House Ways and Means Social Security Subcommittee Chairman Representative Sam Johnson (R-Texas) introduced legislation he says will permanently save Social Security.
Johnson notes that this year, the Social Security Trustees Report warned workers will face a 21% benefit cut starting in 2034 if Congress does not reform the program.
The Social Security Reform Act of 2016 will:
- Modernize how benefits are calculated to increase benefits for lower income workers while slowing the growth of benefits for higher income workers;
- Gradually update the full retirement age at which workers can claim benefits to 69. The new retirement age better reflects Americans’ longer life expectancy while maintaining the age for early retirement;
- Ensure benefits keep up with changes in the economy by using a more accurate measure of inflation for the annual cost-of-living-adjustment;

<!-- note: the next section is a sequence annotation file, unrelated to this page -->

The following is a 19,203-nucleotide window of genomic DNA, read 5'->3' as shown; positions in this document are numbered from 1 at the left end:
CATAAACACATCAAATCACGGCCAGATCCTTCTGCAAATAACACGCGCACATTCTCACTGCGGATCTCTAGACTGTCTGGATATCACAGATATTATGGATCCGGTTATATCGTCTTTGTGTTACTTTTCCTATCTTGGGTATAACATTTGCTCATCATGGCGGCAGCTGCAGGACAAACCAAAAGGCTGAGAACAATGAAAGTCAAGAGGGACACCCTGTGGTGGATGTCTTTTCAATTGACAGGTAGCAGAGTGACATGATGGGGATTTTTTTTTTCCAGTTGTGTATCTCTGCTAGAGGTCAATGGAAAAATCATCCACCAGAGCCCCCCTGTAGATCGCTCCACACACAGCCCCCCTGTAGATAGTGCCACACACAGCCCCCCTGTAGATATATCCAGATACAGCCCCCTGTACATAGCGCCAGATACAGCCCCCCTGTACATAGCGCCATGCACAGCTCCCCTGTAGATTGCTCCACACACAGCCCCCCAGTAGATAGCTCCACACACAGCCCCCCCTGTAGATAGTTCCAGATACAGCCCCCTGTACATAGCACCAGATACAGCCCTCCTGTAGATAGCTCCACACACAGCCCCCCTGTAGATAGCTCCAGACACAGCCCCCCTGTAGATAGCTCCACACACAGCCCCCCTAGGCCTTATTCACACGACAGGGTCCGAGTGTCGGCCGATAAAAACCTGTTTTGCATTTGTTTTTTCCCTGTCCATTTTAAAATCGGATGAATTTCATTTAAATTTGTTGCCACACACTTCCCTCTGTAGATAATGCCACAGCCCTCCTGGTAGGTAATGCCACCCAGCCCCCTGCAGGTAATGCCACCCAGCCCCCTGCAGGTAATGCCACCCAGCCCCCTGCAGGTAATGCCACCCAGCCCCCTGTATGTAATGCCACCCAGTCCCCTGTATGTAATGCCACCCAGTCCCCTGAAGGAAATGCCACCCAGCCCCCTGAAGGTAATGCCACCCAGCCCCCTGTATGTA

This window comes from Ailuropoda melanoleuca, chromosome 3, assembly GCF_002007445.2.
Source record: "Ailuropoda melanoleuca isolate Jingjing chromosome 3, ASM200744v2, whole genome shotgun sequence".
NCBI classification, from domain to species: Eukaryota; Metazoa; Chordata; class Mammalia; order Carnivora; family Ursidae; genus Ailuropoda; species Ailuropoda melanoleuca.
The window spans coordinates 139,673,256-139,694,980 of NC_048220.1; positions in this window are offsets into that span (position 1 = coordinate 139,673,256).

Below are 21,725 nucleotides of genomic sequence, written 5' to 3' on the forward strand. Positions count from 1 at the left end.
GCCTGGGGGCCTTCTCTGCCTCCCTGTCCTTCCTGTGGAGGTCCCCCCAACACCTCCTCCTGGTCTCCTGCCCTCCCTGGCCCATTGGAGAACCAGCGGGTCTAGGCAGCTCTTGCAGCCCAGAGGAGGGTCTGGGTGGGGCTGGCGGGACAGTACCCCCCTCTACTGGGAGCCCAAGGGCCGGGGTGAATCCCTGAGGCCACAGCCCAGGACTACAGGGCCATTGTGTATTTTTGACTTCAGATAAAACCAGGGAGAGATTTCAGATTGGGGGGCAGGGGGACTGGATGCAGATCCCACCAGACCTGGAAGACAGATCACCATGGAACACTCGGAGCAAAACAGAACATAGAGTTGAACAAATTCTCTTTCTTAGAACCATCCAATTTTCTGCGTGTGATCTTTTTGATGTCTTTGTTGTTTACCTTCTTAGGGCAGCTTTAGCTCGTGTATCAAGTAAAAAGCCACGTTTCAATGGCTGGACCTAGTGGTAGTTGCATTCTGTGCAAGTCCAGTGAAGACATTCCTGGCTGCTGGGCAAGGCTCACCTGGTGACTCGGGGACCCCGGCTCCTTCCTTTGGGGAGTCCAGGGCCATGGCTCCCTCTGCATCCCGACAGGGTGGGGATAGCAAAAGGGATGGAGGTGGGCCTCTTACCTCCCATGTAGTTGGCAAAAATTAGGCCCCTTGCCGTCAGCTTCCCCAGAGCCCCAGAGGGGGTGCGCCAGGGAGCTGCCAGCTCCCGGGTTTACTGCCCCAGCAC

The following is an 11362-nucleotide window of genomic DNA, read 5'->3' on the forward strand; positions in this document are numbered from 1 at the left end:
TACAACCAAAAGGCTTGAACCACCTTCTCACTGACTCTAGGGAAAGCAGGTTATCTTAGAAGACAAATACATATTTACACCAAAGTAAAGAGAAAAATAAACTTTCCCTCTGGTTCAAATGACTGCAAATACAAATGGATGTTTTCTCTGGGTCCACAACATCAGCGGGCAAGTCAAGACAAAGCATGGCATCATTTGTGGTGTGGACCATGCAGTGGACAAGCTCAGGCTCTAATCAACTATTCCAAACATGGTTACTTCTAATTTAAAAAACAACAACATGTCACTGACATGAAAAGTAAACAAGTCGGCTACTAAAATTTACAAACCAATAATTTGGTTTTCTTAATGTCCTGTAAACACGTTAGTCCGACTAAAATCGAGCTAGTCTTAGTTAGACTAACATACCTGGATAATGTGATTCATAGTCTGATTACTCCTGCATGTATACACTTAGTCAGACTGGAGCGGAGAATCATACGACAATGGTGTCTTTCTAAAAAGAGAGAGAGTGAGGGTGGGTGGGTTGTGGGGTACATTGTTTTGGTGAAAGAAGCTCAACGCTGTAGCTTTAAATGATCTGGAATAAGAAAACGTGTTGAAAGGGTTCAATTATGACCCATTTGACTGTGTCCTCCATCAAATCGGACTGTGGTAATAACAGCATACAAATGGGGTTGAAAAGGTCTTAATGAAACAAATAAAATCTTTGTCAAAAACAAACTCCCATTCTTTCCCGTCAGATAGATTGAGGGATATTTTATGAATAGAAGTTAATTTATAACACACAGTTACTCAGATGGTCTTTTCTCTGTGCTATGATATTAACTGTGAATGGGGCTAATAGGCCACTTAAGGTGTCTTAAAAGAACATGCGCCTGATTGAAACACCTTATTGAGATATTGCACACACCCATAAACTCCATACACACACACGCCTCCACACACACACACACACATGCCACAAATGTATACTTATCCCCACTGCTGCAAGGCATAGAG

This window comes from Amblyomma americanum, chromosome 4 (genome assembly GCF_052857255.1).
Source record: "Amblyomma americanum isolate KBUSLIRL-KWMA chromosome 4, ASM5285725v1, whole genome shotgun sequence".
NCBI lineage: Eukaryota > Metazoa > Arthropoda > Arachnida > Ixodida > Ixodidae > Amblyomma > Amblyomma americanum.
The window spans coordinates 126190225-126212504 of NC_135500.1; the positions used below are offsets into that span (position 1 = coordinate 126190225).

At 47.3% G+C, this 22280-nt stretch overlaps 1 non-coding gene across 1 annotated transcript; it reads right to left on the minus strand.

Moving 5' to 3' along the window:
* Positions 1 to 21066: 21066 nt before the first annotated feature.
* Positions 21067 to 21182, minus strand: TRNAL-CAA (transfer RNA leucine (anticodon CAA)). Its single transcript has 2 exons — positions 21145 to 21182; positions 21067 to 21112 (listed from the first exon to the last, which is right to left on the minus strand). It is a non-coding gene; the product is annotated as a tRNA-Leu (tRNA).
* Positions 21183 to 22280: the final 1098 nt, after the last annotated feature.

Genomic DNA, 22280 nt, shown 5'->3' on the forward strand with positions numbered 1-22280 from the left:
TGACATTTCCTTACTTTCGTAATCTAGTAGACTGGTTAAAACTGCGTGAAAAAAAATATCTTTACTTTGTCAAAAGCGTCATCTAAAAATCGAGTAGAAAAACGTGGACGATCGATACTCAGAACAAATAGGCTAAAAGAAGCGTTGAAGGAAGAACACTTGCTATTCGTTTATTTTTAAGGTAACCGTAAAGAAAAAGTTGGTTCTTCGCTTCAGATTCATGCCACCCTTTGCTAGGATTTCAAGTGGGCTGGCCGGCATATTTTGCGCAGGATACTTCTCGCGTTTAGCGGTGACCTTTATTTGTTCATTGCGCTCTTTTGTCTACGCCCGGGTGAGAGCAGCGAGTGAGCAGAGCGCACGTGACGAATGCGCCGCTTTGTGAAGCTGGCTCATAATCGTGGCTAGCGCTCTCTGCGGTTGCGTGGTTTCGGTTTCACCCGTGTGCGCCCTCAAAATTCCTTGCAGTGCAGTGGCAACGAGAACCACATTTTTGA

- Protect the most vulnerable Americans by increasing benefits for lower-income earners and raising the minimum benefit for those who earned less over the course of long careers;
- Promote flexibility and choice for workers by eliminating the Retirement Earnings Test for everyone. This allows workers to receive benefits—without a penalty—while they are working, or fully delay retirement and wait to receive benefits. For those who delay claiming benefits, they can receive increases in a partial lump sum or add it all to their monthly check;
- Encourage saving for retirement by phasing out Social Security’s tax on benefits for workers who continue to receive income after they retire or stop working due to a disability;
- Target benefits for those most in need by limiting the size of benefits for spouses and children of high-income earners; and
- Treat all workers fairly when their Social Security benefits are calculated by using the same, proportional formula that looks at all of an individual’s earnings over the course of his or her career.
Full text of the legislation is here.Earlier this year, Congressman Reid Ribble (R-Wisconsin) introduced the Save Our Social Security Act in order to make Social Security solvent for another 75 years.